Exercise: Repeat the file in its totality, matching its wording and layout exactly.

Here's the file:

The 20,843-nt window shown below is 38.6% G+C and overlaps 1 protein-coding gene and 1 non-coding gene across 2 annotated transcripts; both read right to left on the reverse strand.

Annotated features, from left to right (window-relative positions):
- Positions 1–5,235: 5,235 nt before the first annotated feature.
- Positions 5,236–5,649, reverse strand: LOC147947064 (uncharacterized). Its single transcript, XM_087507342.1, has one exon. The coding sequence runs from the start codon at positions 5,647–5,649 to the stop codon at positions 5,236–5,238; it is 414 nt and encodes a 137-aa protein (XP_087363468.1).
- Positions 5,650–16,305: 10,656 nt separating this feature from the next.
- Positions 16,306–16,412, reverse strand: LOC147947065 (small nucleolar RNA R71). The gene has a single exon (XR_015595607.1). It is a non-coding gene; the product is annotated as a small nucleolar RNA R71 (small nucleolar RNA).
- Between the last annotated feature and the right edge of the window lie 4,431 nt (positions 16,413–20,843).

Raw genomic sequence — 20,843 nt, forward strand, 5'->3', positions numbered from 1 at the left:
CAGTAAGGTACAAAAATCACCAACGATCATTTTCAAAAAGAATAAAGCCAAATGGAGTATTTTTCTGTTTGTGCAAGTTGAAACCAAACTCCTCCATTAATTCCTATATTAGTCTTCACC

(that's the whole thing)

The 20,843-nt window shown below is 38.6% G+C and overlaps 1 protein-coding gene and 1 non-coding gene across 2 annotated transcripts; both read right to left on the reverse strand.

Annotated features, from left to right (window-relative positions):
- Positions 1–5,235: 5,235 nt before the first annotated feature.
- Positions 5,236–5,649, reverse strand: LOC147947064 (uncharacterized). Its single transcript, XM_087507342.1, has one exon. The coding sequence runs from the start codon at positions 5,647–5,649 to the stop codon at positions 5,236–5,238; it is 414 nt and encodes a 137-aa protein (XP_087363468.1).
- Positions 5,650–16,305: 10,656 nt separating this feature from the next.
- Positions 16,306–16,412, reverse strand: LOC147947065 (small nucleolar RNA R71). The gene has a single exon (XR_015595607.1). It is a non-coding gene; the product is annotated as a small nucleolar RNA R71 (small nucleolar RNA).
- Between the last annotated feature and the right edge of the window lie 4,431 nt (positions 16,413–20,843).

Raw genomic sequence — 20,843 nt, forward strand, 5'->3', positions numbered from 1 at the left:
CAGTAAGGTACAAAAATCACCAACGATCATTTTCAAAAAGAATAAAGCCAAATGGAGTATTTTTCTGTTTGTGCAAGTTGAAACCAAACTCCTCCATTAATTCCTATATTAGTCTTCACC